These are far from being horror pictures; there is nothing either ghoulish or voyeuristic about them. The children are, even if maimed or hungry, almost all beautiful - wherein lies the real horror of the situation, as Salgado well knows.
His is not, however, merely a sombre vision. There is a strong humanistic, even poetic, side to him. While there are other photographers (Don McCullin, for example) who can select a telling image to make you gasp or even weep, Salgado is the undoubted master of the crowd. Whether it is a pile of Andean women in their black hats or a phalanx of massed agricultural workers carrying their hoes and waving flags and banners, he has an uncanny eye for the impact of humanity en masse.
Normally a hard-edged photographer, he will occasionally surprise by deliberately blurring a shot, as in the white-clad crowd of passengers at Bombay's central station in the rush hour, where keeping his shutter open for a long time created a sense of movement as well as crush, of journeying as well as chaos. This vision of overcrowding makes Waterloo at 9am look like a fete champetre attended by a handful of Renoir beauties.
Salgado has a penchant for the teeming cities constantly in migratory flux, such as Manila, Istanbul and Shanghai. Although based in Paris, he eschews the facile glamour of that city and others like it, such as Rome. Migration is too serious a subject for that kind of superficiality. Perhaps the most striking of his crowd scenes is that in Jakarta's Istiqlal Mosque, one of the largest in the world. Its ground floor alone can hold 10,000 people. I lost count of the endless rows of white-shirted men bowed over in worship. It would take the Elias Canetti of Crowds and Power to do justice to that image.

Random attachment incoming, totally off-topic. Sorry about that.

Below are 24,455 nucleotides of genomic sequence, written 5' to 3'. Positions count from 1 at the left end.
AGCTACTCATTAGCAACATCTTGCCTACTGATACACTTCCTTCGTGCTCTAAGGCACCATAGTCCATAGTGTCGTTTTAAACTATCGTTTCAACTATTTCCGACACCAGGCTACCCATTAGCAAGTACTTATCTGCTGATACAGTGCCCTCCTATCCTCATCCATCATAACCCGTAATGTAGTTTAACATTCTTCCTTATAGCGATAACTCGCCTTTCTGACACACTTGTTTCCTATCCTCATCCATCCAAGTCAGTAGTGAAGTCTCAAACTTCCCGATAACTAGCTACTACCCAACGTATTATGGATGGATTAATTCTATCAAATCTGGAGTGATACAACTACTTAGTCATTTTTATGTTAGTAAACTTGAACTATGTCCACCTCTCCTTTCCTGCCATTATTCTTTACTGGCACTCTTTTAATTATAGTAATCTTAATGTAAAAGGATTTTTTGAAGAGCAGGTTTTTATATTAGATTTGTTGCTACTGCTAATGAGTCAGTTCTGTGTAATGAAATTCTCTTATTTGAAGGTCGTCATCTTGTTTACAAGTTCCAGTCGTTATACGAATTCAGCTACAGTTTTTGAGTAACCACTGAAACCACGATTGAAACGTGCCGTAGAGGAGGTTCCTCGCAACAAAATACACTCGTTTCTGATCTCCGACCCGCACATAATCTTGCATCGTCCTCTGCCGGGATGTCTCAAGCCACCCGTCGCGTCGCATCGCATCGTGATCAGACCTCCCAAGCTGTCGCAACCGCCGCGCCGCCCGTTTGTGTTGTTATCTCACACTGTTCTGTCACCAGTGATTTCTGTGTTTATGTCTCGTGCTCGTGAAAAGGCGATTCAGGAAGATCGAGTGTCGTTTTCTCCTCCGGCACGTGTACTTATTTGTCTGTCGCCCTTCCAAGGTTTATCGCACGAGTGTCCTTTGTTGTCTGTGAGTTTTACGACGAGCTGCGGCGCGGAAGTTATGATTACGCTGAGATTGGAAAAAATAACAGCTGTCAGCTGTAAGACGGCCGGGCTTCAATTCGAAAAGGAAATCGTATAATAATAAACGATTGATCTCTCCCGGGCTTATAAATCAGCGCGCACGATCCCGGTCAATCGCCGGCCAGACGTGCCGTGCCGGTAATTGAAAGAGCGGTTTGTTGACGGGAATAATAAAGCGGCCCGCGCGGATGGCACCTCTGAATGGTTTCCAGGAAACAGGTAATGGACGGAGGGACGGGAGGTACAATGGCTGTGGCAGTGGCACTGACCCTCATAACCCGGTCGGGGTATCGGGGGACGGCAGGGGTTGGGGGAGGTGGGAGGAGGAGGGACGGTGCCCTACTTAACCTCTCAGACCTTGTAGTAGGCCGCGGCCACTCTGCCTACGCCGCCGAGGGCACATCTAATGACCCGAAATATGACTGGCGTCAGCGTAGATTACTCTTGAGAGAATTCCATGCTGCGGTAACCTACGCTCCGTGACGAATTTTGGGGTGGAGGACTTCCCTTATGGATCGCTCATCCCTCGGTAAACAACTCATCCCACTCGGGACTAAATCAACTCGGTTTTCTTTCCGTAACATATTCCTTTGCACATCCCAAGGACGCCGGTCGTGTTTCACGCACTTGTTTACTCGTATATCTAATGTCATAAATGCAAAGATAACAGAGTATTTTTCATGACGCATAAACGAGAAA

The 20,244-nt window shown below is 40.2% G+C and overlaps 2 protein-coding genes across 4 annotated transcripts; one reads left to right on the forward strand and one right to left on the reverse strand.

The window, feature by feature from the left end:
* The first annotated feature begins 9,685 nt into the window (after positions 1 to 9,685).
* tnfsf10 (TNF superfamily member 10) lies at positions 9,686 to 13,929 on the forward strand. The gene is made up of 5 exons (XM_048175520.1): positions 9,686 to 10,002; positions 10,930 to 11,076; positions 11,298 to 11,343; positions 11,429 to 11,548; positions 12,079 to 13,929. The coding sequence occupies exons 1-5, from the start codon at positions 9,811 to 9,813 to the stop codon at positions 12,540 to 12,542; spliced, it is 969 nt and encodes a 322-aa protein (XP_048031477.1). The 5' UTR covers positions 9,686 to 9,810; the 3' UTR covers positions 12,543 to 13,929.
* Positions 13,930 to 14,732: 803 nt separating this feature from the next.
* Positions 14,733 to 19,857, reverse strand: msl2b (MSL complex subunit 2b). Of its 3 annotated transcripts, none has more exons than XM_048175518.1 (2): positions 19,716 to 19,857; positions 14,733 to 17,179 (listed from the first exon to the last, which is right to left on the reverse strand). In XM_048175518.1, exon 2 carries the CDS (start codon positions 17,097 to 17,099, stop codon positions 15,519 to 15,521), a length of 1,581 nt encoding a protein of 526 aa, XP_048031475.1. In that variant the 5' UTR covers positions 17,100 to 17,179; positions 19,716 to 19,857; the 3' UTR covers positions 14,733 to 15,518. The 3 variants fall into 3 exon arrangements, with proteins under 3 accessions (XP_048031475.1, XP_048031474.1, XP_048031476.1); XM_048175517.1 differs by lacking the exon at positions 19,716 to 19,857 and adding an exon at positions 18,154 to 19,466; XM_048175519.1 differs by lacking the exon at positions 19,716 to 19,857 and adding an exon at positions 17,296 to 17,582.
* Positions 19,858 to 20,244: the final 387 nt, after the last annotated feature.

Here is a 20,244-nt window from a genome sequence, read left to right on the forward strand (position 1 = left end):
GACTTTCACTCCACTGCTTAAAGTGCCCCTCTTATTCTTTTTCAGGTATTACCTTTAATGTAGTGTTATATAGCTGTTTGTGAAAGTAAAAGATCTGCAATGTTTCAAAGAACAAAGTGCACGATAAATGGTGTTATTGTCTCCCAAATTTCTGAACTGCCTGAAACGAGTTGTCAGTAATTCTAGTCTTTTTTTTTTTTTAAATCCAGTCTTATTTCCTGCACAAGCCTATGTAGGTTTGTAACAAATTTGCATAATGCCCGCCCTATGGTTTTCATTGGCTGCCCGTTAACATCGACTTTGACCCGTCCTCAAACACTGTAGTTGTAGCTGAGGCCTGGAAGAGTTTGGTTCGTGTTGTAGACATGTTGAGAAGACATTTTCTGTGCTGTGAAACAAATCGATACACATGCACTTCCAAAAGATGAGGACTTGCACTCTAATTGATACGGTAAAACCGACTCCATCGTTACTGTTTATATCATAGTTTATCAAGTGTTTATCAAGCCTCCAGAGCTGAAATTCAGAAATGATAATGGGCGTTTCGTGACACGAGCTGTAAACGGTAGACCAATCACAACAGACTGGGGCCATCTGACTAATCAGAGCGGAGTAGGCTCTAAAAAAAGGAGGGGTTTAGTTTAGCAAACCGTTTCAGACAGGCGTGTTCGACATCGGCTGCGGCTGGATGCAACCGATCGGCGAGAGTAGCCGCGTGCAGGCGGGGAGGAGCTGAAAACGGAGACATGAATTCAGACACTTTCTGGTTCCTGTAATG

Yet alongside this colossal Salgado, there is Salgado the miniaturist, as in his photograph of Bombay's Mahalaxmi Dhobighat, a vast public laundry, in which he captures an old woman grimacing with effort as she beats a sheet against a stone wall; in a tiny exposure, Salgado has caught the expelled water releasing a comet-like trail of droplets. Salgado is a unique combination of photographer as prophet and preacher, and artist as technical virtuoso.
In the 1950s, there was a celebrated travelling photographic exhibition called "The Family of Man". It had nothing logistically in common with "Migrations", being an anthology of work by dozens of photographers over a much longer period. Seen with the hindsight of today's eyes, supped full of horrors, it was a sentimental adventure. Yet "Migrations", the work of a single photographer over a finite period, is another, more painful aspect of the family of man, no matter how dysfunctional that family is. "Can we claim 'compassion fatigue' when we show no sign of consumption fatigue?" Salgado asks at the end of his introductory essay. "Are we to do nothing in the face of the steady deterioration of our habitat, whether in cities or in nature? Are we to remain indifferent as the values of rich and poor countries alike deepen the divisions in our societies? We cannot."
Salgado is, with all the overwhelming evidence of his hundreds of great photographs, devastatingly right. As a photographer, he is a major artist; as a social commentator, he is irrefutable.
"Migrations" is at the New Art Gallery Walsall (01922 654 400) until 10 June